Psycho-Social Adaption of the Soccer Player to the College Game
NSCAA.com has been posting recaps from the 2016 NSCAA Convention. The following is a session recap from one session held during the week.
Max Trenerry, a neuropsychologist for the Mayo Clinic in Rochester, Minn. spoke at the 2016 NSCAA Convention in Baltimore in January, discussing the challenges faced by athletes adapting to the college game and how their coaches can ease the transition. As a psychologist, Trenerry examined this typically difficult transition from a psycho-social point of view.
From a psychological standpoint there are three core pieces of player development from a psychological standpoint. Trenerry discussed in depth the cognitive, moral, and social development that athletes go through during their teenage years.
Mentally, athletes are given more autonomy at the college level. As teenagers break through into the formal operational stage of psychology, they gain the ability to think in a more sophisticated manner. Autonomy has a larger impact on athletes than coaches realize.
Think about this: “Do your athletes respond better when having a choice of what to do at practice or when you tell them exactly what to practice?” If you regulate your activities, athletes lose all autonomy, leading to a decrease in intrinsic motivation.
As athletes move from high school to college a coach’s influence upon the player increases exponentially. While parents have an influence within the home, coaches have more contact with players as they get older. Especially in college, players may have little contact with their parents while coaches are in contact with them daily.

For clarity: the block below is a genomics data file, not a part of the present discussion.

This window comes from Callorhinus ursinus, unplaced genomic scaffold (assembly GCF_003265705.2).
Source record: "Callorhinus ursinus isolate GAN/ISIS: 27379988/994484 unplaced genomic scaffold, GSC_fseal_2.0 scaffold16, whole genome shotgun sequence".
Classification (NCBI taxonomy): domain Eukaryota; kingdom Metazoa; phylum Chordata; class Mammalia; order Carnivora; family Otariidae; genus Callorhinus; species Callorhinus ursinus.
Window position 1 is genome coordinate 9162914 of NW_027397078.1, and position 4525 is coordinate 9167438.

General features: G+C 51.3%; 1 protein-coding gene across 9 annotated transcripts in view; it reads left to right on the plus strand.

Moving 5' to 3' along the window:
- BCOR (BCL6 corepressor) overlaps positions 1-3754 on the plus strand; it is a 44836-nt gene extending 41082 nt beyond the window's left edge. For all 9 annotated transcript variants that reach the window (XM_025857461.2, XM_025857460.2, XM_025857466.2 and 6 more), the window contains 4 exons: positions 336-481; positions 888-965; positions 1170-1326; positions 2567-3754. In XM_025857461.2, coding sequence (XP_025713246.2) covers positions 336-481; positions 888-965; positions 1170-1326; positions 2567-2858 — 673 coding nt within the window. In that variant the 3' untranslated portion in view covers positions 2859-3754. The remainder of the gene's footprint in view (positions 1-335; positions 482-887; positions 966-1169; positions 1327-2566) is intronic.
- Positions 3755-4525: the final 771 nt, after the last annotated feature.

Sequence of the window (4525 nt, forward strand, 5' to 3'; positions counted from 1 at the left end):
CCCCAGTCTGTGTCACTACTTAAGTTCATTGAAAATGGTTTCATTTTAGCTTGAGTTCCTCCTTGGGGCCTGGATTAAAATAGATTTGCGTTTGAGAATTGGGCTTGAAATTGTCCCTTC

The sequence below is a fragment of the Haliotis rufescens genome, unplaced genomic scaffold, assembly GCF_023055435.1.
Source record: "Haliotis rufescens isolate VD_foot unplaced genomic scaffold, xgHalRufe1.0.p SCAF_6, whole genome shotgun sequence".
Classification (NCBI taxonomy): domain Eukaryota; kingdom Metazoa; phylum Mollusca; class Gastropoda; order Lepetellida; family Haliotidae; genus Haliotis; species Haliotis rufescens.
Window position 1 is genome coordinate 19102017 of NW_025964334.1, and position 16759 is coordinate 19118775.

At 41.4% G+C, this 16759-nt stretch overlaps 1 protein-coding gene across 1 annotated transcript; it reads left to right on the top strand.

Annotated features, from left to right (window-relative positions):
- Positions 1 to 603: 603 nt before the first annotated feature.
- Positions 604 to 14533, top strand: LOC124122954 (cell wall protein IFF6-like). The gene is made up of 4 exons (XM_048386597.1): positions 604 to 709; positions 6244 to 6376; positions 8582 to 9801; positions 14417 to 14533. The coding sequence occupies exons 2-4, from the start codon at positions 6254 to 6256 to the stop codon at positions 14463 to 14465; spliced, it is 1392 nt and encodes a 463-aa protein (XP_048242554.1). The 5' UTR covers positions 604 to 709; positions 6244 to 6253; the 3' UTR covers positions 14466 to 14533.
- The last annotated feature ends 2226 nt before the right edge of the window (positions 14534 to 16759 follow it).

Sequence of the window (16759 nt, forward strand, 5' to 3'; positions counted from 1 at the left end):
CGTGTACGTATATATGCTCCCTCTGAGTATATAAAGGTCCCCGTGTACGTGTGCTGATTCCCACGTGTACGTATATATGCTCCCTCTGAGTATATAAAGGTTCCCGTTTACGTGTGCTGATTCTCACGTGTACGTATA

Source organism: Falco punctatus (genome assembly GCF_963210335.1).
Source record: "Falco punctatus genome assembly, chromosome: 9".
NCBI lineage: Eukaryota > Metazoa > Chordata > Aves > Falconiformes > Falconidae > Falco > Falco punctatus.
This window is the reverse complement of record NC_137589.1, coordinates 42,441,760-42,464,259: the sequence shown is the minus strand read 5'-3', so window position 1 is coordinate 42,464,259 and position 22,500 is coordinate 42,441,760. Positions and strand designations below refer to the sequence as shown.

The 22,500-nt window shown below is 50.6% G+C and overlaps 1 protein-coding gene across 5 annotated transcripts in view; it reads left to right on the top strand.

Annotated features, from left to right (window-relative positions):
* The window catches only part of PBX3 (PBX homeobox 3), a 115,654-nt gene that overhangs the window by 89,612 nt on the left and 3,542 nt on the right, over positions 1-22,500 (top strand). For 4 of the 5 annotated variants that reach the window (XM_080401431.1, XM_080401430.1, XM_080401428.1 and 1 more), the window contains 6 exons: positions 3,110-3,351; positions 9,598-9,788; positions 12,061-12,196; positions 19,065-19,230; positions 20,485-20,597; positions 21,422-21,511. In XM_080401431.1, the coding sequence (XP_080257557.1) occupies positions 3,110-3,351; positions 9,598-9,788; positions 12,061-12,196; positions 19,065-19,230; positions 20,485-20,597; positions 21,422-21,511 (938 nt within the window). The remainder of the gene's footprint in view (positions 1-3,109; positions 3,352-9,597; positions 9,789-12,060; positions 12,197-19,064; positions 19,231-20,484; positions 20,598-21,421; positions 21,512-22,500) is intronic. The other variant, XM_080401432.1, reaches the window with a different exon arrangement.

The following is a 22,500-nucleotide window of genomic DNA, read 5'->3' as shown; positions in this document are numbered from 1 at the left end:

Friends also have a major impact on a student-athlete from a social standpoint by having an influence on both affiliation and belonging. Both of which are human emotional needs and components of motivation. Without these components, athletes will feel less intrinsically motivated to perform at a high level, which is influenced by an athlete’s environment.
For coach’s it’s important to know what type of environment your players came from, whether or not that’s an authoritarian, authoritative, or permissive environment.
In an authoritarian environment rules are absolute with little responsiveness from guardians, as opposed to an authoritative environment where proper discussion is held to deliberate rulings. Players that have the toughest time adapting to college life come from permissive environments where parents either too often aim to please their children, or neglect their needs altogether.
As a coach, there are things you can do to ensure a smooth transition for each of the players on your team. Consistency is key for players, and they should know what’s expected of them early on in their careers. You must also showcase what resources are available for your student-athletes. Colleges often have both academic and clinical professionals available at the disposal of athletes.
Coaches often believe they can “fix” a player, but what you must do is point them in the right direction and guide them on their journey. You won’t be able to change the environment they grew up in which has an impact on who they become. However, coaches are needed for encouragement, support, and praise.
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